Cheese & wine pairings
Journal
June 5, 2019

Cheese & wine pairings

Pairing wine and cheese is both one of life’s most simple pleasures and perfect unions. With so many options to choose from, picking a balanced and focused selection can be a tall order. The key to curating an excellent selection is to offer distinct wine varietals with cheese particularly tailored to eat with each.  By focusing on one specific wine region, you can give your wine and cheese selection some focus. Bordeaux is a particularly well-suited wine region to match with a variety of cheeses because of the breath of excellent wines from the area.

Always a crowd-pleaser at any gathering, cheddar is an essential component of any cheese selection. Pair cheddar, or any sharp, semi-hard cheese, with a dry white wine like a Bordeaux Blanc. Bordeaux Blanc wines are particularly crisp and refreshing, as they are comprised largely of Sémillon and Sauvignon Blanc grapes. Pay a special nod to white wines from the Graves region, which are known for their bright acidity and minerality, which cuts right through the sharpness of a good cheddar. Why not try Château Langlet – a great example of white Graves –  aromatic, textured and with good vibrancy on the palate – an excellent cheddar companion.  

cheese wine crackers

Roquefort, or blue cheese, can be polarising because of its distinctive look and taste. However, its flavour is both mellowed and enhanced by a sweet wine. Turn sceptics into believers by pairing Roquefort with a glass of Sauternes, the sweet wine of Bordeaux. Wines from the Sauternes region are known to have characteristics of stone fruits and honey, with a nutty finish. The high salt content of Roquefort cheese tempers the smooth sweetness of the Sauternes; a combination that will both surprise and delight. We recommend R de Romer du Hayot, an exceptional value, beautifully honeyed wine, with crystalised ginger and tangerine and a lovely finish. cheese wine fruits

With a sweet wine and a white wine, you will want to add an easy-drinking red to your wine selection. The Bordeaux region produces 10:1 reds to whites, so you will be spoiled for choice. Young red Bordeaux wines have a lot of character, brightness, and tannins. These fruit-forward, lip-smacking wines pair particularly well with French Comte cheese, or any hard cows’ milk cheese with a distinct flavour. A safe choice is Château d’Auzanet – a fresh, fruity, wonderfully balanced, easy-drinking wine with soft tannins. Great value – ideal current drinking.cheers wine cheese crackers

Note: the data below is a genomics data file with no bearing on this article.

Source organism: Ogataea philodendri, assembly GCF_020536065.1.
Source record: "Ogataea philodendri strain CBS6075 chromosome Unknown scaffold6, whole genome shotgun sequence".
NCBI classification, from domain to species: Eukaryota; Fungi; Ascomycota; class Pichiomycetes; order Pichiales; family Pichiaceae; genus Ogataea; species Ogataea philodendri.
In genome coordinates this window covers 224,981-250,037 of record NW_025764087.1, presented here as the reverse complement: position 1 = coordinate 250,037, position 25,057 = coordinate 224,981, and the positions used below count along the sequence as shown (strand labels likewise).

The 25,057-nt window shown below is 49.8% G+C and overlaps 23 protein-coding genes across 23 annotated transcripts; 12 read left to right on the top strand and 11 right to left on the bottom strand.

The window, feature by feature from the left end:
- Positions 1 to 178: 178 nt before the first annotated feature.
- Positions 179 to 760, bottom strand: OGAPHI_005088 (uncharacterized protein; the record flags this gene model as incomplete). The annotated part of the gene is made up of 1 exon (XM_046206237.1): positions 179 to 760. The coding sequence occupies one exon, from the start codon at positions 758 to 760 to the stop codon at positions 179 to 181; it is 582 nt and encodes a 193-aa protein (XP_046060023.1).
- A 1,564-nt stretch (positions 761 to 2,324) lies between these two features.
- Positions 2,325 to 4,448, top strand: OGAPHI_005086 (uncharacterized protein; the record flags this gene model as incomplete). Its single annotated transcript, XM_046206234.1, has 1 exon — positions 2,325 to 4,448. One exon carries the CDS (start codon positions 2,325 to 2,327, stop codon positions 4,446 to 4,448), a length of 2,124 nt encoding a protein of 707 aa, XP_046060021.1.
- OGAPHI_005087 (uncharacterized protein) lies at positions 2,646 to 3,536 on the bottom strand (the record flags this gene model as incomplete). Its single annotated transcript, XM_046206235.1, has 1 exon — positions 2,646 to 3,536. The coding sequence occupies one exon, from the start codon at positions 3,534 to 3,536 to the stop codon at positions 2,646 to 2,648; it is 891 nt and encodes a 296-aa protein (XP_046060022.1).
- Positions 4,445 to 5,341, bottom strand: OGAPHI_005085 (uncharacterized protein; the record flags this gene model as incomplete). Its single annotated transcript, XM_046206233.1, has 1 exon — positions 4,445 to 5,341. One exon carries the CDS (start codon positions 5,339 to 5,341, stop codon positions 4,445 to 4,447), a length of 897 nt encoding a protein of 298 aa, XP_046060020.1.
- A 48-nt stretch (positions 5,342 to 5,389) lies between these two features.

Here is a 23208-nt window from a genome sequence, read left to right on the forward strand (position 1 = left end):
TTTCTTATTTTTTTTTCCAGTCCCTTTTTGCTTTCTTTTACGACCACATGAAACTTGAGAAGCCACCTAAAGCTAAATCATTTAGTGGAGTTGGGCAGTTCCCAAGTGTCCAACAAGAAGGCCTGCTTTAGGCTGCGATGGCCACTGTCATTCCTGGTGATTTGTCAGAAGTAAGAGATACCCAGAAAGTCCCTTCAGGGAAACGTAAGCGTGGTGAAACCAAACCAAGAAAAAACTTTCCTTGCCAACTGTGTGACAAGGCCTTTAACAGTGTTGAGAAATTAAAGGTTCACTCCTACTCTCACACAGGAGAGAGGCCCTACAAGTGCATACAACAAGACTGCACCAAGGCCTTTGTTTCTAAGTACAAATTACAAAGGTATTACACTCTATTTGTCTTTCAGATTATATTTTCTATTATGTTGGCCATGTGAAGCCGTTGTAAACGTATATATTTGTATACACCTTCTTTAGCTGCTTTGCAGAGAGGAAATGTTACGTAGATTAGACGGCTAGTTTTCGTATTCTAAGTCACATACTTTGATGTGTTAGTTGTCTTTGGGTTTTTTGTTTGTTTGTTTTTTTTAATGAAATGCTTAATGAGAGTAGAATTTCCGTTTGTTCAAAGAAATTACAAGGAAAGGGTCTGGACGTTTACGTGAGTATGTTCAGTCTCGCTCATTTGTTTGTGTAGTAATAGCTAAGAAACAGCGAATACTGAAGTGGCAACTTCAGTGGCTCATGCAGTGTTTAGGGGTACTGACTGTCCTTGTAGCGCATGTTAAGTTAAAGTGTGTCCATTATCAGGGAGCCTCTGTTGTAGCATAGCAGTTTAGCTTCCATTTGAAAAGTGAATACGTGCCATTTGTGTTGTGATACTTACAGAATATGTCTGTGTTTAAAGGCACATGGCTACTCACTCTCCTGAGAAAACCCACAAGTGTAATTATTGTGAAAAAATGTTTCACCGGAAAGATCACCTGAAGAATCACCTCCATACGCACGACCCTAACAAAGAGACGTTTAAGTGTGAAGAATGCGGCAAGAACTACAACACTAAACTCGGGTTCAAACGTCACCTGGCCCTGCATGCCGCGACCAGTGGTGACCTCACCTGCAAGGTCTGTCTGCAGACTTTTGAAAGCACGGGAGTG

A few other cheese and wine pairing tips

A classic pairing for goat cheese is Sauvignon Blanc but as summer is approaching and you might want to try something different, a light and refreshing Bordeaux rosé would work really well here too. Another good choice is Château de Cruzeau from the Pessac-Léognan region – a richer, more full-bodied white with more evident oak. It shows an attractive combination of vibrancy and development – minerally with a fleshy palate and persistent, elegant flavours.

Sharp cheese or aged cheese (six months or older) are best served with full-bodied red Bordeaux wines – to beautifully compliment the bold flavours. As a rule of thumb, the more mature your cheese is, the bolder and fuller-bodied wine you should pair with it.

While creamy cheeses, such as Brie, typically pair better with wines that have more acidity. Why not try a refreshing, dry white Bordeaux, such as Château Lestrille Capmartin. Affordable and delicious, this wine has bright, lively citrus flavours laced with subtle oak that make it a perfect pairing with any young cheese.

Regardless of what your favourite cheese is, we hope you enjoy it with Bordeaux wines!

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